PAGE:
In order to obtain quantitative and qualitative data efficiently, cheaply, and asynchronously, surveys will be the first method of study.  These will be sent out to OMSCS students who are taking Human Computer Interaction this fall, as well as coworkers, and acquaintances online via social media websites.  All submissions will be anonymous.

For this needfinding plan, the survey will begin with quantitative interval questions specifically asking users if they own an iPhone, and have them select the iOS version they are currently running.  I will then ask for their age range, their self-evaluated level of expertise with iPhones, as well as the range of the number of apps installed on their iPhone that they fall into, and how many times per week they use the “Edit Home Screen” function to move apps around.

At this point, it will be important to ask users questions about their experiences while using the “Edit Home Screen” function. These questions will largely be qualitative in nature.  Questions of interest will ask users why they typically rearrange apps on their home screen, as well as what pros and cons they noticed when using the “Edit Home Screen” function. Users will also be asked for the degree to which they are satisfied with the experience.  Finally, users will be asked to accomplish specific app rearrangement actions (see Appendix 3.1: Survey Edit Home Screen Rearrangement Tasks).  They will then be given follow-up questions asking which of those tasks were difficult, or easy, and why (see Appendix 3.2: Edit Home Screen Rearrangement Follow-up Questions).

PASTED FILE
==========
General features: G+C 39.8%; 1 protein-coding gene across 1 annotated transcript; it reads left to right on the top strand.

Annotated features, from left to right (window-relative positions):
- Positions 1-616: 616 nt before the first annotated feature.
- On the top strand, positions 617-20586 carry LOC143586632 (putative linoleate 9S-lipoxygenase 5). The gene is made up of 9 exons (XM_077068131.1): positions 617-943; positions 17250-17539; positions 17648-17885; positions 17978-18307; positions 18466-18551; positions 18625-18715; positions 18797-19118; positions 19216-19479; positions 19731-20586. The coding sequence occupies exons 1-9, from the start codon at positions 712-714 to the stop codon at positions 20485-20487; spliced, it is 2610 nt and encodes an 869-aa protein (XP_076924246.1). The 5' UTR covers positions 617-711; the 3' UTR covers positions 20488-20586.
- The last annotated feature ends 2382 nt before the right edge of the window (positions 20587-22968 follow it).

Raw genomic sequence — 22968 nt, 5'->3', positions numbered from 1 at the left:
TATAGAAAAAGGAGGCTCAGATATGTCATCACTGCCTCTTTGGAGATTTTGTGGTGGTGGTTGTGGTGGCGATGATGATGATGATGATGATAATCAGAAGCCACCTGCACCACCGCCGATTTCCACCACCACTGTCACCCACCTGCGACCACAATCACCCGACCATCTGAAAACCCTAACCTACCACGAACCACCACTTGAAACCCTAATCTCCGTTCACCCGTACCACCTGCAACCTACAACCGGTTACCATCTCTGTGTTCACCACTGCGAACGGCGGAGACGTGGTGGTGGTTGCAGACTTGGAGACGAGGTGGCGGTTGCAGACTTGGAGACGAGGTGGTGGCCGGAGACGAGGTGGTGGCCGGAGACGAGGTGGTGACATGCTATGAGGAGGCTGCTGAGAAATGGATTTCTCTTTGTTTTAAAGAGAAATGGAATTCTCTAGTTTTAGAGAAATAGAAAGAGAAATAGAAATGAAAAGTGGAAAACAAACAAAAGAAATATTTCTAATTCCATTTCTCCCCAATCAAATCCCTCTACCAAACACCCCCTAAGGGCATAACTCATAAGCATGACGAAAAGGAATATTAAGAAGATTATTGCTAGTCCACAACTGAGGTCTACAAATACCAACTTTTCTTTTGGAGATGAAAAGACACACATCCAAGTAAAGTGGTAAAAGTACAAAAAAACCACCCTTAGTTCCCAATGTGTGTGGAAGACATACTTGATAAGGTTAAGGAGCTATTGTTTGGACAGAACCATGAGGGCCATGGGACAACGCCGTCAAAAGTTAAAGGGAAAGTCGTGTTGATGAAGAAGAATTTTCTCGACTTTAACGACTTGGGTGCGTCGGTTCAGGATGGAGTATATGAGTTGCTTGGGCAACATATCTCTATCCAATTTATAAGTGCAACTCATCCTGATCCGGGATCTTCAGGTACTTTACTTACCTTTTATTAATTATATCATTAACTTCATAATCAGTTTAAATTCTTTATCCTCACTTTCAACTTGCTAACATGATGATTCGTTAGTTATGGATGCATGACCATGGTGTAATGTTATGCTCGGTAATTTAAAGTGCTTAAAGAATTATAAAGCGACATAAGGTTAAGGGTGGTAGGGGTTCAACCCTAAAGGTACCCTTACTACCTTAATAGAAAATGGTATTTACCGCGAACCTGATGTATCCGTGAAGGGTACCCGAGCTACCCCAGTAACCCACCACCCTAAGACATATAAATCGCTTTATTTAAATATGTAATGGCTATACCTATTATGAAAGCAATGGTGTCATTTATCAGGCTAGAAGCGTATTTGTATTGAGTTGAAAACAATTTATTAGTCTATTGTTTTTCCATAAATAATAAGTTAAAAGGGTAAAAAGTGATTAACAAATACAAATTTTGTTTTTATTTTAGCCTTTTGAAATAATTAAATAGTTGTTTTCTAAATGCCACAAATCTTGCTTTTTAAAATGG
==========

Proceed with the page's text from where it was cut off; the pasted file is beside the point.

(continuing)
Regarding items in the data inventory, the survey directly connects to who the users are, their goals, needs, as well as their tasks.

Potential biases of this survey include confirmation bias, observer bias, and voluntary response bias.  I might want to interpret the data in a way that confirms my beliefs and opinions on the “Edit Home Screen” interface, so I will make sure to look specifically for where I am wrong.   Second, I might write leading survey questions, so I will make sure to provide users with possible answers that are positive, neutral, and negative.  Lastly, voluntary response bias is a possibility due to the possible inclusion of users who either passionately dislike the function, or passionately like it.  I will make sure no users have access to the survey questions in advance.